Nicotine may be more than addictive
Nicotine isn’t just addictive, it may also interfere with dozens of cellular interactions in the body, U.S. researchers suggest.
Brown University researchers say the data could help scientists develop better treatments for various diseases.
It opens several new lines of investigation, lead author Edward Hawrot says in a statement.
Hawrot and a team that included graduate students William Brucker and Joao Paulo looked specifically at the alpha-7 nicotinic acetylcholine receptor in mouse brain tissue. A very similar receptor exists in humans, the researchers say.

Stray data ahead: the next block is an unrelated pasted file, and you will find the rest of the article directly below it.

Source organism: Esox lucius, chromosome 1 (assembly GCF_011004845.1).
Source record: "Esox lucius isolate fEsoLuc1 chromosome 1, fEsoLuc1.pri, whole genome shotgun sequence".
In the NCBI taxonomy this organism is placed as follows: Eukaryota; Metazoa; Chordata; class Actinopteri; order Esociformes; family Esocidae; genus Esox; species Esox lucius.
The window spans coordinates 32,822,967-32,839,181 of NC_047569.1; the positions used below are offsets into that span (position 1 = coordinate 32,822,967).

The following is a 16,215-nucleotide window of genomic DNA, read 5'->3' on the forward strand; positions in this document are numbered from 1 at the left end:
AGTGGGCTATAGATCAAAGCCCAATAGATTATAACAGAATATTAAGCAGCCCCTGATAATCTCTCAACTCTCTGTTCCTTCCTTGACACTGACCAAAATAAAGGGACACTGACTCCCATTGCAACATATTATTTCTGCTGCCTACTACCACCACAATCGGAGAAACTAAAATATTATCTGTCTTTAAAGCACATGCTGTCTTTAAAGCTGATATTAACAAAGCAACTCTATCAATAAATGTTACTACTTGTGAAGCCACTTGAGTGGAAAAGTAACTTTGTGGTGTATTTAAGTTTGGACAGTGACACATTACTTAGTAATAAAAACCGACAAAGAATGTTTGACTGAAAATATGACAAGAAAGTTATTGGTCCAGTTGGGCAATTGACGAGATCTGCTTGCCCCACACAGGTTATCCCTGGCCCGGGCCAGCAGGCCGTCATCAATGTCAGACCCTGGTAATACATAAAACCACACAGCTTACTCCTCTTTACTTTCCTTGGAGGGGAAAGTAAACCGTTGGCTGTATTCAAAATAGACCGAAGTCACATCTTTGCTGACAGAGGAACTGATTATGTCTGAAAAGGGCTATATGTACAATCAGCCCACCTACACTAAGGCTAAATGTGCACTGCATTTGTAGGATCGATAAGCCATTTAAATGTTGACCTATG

The alpha-7 receptor is the most enigmatic of the so-called
nicotinic receptors, so named because nicotine binds to them when it is introduced into the body.
Most receptors are on the surface of cells and are sensitive to small signaling molecules such as the neurotransmitter acetylcholine, which is the naturally occurring signal the body uses to activate alpha-7 receptors.
The study, published in the Journal of Proteome Research, discovered 55 proteins found to interact with the alpha-7 nicotinic receptor. Scientists had not previously known of those connections.